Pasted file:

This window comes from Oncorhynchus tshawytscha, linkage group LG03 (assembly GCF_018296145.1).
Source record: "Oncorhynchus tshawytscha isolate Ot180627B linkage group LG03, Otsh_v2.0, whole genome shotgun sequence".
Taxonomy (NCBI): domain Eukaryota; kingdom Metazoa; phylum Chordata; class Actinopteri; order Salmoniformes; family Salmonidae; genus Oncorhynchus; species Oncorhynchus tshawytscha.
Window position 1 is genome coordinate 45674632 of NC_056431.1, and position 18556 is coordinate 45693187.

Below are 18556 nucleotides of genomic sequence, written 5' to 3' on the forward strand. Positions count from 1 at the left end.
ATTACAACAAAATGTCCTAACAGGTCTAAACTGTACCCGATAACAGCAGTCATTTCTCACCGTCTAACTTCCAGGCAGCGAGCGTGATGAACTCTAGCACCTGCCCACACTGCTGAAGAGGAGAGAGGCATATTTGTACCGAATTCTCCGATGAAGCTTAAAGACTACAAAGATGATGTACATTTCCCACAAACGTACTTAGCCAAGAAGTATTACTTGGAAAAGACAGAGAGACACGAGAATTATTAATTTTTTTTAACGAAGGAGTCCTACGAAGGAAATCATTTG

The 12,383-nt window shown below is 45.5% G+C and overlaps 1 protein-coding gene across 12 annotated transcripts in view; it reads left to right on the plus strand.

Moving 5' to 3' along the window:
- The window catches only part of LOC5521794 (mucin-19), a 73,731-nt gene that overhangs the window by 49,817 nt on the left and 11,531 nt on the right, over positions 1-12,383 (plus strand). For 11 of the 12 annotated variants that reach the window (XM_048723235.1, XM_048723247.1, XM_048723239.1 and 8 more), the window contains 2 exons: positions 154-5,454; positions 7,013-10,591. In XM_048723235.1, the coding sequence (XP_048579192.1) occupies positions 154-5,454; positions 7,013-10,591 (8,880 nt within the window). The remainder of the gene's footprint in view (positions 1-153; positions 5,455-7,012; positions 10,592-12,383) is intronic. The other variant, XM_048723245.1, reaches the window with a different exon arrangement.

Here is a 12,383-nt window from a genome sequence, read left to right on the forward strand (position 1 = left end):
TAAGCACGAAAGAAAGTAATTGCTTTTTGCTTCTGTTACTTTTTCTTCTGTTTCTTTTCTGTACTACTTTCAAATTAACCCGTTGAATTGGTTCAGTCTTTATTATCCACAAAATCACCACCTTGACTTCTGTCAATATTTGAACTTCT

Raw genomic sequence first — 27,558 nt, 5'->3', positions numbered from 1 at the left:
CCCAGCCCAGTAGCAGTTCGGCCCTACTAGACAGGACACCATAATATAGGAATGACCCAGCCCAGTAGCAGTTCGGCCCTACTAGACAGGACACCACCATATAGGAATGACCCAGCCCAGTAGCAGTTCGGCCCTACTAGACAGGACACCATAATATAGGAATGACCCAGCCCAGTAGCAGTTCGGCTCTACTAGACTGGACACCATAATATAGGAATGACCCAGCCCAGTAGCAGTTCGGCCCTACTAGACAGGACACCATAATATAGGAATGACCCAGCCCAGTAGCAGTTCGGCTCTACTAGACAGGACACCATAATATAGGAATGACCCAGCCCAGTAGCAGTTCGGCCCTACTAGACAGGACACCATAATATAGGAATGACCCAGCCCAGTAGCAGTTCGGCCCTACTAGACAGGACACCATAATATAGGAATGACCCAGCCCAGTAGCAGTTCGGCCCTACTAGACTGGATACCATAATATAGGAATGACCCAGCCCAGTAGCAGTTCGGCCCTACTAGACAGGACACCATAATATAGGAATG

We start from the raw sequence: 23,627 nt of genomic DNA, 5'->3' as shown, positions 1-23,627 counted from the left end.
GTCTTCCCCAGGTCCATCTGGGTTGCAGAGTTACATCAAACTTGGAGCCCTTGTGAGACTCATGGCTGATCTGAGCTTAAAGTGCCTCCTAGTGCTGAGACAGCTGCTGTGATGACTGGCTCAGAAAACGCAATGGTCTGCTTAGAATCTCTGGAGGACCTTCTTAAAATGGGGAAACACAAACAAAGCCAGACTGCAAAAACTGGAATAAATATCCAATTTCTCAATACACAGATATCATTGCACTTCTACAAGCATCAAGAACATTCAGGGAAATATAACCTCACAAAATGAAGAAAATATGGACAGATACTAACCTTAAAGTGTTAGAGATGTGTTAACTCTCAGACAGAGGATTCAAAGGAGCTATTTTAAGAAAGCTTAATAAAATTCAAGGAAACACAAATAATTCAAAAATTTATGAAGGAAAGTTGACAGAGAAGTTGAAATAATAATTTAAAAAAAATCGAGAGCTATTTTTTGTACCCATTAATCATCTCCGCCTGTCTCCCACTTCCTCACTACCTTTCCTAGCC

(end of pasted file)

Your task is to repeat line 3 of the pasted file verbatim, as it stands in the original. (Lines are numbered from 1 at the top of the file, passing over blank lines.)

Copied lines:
Taxonomy (NCBI): domain Eukaryota; kingdom Metazoa; phylum Chordata; class Actinopteri; order Salmoniformes; family Salmonidae; genus Oncorhynchus; species Oncorhynchus tshawytscha.